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Burbank School District, Parents Defend Rainbow Club After Complaints

Superintendent John Paramo addressed Burbank parents at a Board of Education meeting on Thursday after some members of the community voiced complaints that they were not notified about the formation of a “rainbow club” at Joaquin Miller Elementary School.

The club was founded by two fourth-grade students with the goal of creating a safe space for LGBTQ+ students and allies and provide for an environment away from stress or bullying, according to one public speaker who said they were a parent at the school. She stressed that the purpose of the club is for any child to feel welcome without judgement, regardless of identity.

“These are kids that are trying to find a spot where they can feel accepted, safe and supported — even if it’s for 15 minutes. That’s important and they need to have that,” Paramo said, adding that the club could be lifesaving for some children.

A group of parents accused the school and district of “operating in secrecy” by not sending notices about the formation and intent of the club, though issuing a public notice for a school club is not required by law.

Some parents said they didn’t object to the club itself, but asked for transparency from the district as to its nature. Others accused school staff of brainwashing children, calling the club inappropriate.

The Leader is omitting the names of students and parents who spoke at the Board meeting to protect the identity and privacy of children.

“We were never told about this new club especially about such a club that is all about sexual orientation and is very inappropriate for young kids to be exposed to,” said one woman, who said she was as a parent at the school, and does not agree with the club’s creation. “This is not acceptable in an elementary school.”

Other parents, who said their students attend club meetings, defended the creation of the group and emphasized that it is not sexual in nature. One mother was in tears talking about the experience her child had prior to the rainbow club.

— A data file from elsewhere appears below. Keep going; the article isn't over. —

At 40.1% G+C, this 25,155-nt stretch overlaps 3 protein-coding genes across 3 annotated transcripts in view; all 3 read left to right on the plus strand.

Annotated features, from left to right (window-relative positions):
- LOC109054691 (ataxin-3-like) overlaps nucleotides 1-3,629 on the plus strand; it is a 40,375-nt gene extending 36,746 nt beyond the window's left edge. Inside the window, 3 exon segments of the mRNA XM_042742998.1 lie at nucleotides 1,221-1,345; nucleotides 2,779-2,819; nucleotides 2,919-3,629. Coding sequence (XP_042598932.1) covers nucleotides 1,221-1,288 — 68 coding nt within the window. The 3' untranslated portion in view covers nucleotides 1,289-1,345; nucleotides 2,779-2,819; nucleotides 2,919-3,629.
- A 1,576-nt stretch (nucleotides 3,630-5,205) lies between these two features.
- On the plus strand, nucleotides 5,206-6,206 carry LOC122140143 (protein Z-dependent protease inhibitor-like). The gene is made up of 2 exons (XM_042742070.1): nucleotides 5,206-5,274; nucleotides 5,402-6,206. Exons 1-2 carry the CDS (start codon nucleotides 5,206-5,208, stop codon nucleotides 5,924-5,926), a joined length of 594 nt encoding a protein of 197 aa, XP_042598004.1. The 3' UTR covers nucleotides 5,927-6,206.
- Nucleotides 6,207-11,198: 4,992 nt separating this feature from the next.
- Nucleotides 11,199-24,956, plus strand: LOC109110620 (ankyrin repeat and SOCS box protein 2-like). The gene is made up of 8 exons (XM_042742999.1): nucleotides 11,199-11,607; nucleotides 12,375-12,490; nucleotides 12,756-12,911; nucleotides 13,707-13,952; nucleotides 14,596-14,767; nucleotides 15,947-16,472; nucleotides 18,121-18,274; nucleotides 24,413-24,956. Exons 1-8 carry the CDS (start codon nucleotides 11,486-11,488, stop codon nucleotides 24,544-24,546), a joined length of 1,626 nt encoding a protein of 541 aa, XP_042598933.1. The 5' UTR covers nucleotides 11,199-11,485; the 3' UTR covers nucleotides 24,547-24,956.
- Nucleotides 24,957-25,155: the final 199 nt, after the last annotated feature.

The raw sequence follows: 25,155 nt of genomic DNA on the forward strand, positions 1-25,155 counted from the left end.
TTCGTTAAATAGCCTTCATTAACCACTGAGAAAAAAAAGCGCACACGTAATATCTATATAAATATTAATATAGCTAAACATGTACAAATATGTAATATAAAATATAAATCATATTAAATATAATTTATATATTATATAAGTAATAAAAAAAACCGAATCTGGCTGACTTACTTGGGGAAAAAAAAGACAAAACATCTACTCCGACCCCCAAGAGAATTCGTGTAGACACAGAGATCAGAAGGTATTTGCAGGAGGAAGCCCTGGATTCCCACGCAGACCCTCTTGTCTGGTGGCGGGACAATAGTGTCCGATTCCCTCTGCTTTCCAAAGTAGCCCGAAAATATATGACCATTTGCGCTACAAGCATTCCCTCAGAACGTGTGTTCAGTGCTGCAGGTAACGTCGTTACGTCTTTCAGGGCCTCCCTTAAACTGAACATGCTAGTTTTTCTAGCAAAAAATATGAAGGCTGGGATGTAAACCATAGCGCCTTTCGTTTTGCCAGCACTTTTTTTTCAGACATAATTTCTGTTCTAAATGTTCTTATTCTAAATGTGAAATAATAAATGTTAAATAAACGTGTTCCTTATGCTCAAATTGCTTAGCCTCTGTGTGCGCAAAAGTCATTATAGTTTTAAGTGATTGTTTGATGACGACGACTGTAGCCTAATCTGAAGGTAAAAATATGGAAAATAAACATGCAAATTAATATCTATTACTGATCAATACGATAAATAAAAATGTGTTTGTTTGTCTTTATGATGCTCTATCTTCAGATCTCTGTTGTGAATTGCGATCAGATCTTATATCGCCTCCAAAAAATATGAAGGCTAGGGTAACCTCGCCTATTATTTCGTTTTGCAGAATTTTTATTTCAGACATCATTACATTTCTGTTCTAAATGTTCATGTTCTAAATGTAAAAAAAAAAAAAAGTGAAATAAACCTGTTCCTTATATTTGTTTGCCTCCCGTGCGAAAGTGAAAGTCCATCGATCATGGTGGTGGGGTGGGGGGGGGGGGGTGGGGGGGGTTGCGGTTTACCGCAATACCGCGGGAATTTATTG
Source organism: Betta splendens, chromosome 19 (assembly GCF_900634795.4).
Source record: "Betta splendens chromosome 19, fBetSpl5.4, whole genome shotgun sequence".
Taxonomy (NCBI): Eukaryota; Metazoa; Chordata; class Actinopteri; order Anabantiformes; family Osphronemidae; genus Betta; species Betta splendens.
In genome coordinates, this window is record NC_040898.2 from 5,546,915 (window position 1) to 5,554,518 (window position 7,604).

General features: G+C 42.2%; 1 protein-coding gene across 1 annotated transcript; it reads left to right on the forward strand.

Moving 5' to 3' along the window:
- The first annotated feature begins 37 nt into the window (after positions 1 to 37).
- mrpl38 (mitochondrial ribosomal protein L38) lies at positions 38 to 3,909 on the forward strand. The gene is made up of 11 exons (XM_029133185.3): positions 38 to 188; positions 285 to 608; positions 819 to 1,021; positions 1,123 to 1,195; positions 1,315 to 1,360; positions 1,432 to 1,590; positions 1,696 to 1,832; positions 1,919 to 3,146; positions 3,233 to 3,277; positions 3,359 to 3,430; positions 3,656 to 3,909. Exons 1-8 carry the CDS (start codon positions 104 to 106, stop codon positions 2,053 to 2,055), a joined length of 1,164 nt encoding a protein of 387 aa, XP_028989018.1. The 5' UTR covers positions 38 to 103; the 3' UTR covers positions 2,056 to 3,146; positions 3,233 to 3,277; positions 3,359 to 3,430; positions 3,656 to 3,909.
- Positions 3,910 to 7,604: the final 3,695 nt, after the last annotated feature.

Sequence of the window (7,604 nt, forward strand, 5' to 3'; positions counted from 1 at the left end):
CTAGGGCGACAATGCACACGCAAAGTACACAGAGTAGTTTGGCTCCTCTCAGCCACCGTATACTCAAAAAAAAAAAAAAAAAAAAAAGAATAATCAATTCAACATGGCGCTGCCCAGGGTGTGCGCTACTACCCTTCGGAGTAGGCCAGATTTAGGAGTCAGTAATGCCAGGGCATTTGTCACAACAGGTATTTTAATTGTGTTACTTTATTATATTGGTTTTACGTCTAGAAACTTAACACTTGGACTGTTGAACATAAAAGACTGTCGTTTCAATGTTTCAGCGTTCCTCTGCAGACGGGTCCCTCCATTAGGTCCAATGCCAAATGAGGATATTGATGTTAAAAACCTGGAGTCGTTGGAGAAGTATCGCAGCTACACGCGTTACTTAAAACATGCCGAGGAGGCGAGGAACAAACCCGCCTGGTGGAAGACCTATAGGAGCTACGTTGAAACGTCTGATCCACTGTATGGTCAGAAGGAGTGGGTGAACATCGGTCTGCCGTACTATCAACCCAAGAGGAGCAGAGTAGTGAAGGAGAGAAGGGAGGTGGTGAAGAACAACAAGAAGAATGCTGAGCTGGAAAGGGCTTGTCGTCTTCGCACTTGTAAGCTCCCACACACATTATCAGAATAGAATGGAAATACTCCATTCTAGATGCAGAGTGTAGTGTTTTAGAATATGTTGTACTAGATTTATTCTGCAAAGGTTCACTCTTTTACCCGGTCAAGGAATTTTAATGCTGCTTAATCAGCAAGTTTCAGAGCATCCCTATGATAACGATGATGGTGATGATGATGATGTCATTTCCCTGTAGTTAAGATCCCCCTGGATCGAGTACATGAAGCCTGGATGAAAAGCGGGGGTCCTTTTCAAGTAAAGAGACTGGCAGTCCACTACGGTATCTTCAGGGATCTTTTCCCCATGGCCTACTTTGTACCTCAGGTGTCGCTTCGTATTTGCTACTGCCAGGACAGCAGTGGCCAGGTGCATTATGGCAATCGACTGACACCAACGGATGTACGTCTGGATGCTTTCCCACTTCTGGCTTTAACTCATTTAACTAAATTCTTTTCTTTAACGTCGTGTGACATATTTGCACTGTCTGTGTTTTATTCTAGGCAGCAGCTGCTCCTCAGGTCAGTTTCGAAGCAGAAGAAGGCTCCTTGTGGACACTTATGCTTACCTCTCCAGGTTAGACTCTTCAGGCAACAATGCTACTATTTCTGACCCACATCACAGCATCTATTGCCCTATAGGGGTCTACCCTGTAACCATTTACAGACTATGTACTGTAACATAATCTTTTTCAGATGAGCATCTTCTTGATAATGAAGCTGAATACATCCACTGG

“We’ve had a very difficult journey this year with bullying,” she said. “I never thought I would be a parent who worried about childhood suicide. It’s been a very real fear and concern in our family.”

She said that the rainbow club is seen as a safe-space community where kids can express themselves and be accepted for who they are, adding that no one is obligated to attend.

She shared a statement from her child, who wrote of the club: “You do not have to be queer, but you do have to be respectful. What we do there is talk about our feelings and do fun crafts.”

“I think some parents are scared of what they don’t know. They may be worried that their children are pressured to go to rainbow club. That’s not the case,” she said.

Paramo responded to parents, highlighting that the club has given kids “breathing room” to seek refuge from judgement, stress and bullying. He stated that he would make sure to communicate with parents about new clubs in the future.

“We will do a better job in communicating so it doesn’t feel like there’s anything going on that is sneaky, because there isn’t anything going on that is sneaky,” Paramo told parents during the Thursday meeting.

“I respect that people may not align with the rainbow club because of their personal beliefs,” he added. “You do have rights, and your rights are to not participate in the club.”

Another parent shared that her child had made an emotional turnaround after starting the rainbow club with a friend.

“Looking at the difference between my kid at the beginning of the year… I can’t tell you how big of a difference that made for my child. They look forward to going to school every day now when that wasn’t the case before.”

The mother said that other parents could find common ground on the issue, emphasizing that communicating about the club is not a bad thing. In the future, she said, she would love to send out welcome flyers inviting people to attend.

Paramo said that he himself could have benefited from a rainbow club when he was a child. Having been raised in a Catholic family, he noted, he felt pressure and fear that he would be judged at home and at church.

“I’d go to church on Sunday and hear from the preacher that, even when I died, I wasn’t going to go to the good place. Even at a young age, I started thinking, well, what the heck is the point?” said Paramo. “I could have benefited from a rainbow club, where for 20 minutes I could just throw myself on a chair and not worry about anybody looking at me like I was a freak, where I could breathe … and where I didn’t have to feel alone.”

First published in the May 4 print issue of the Burbank Leader.

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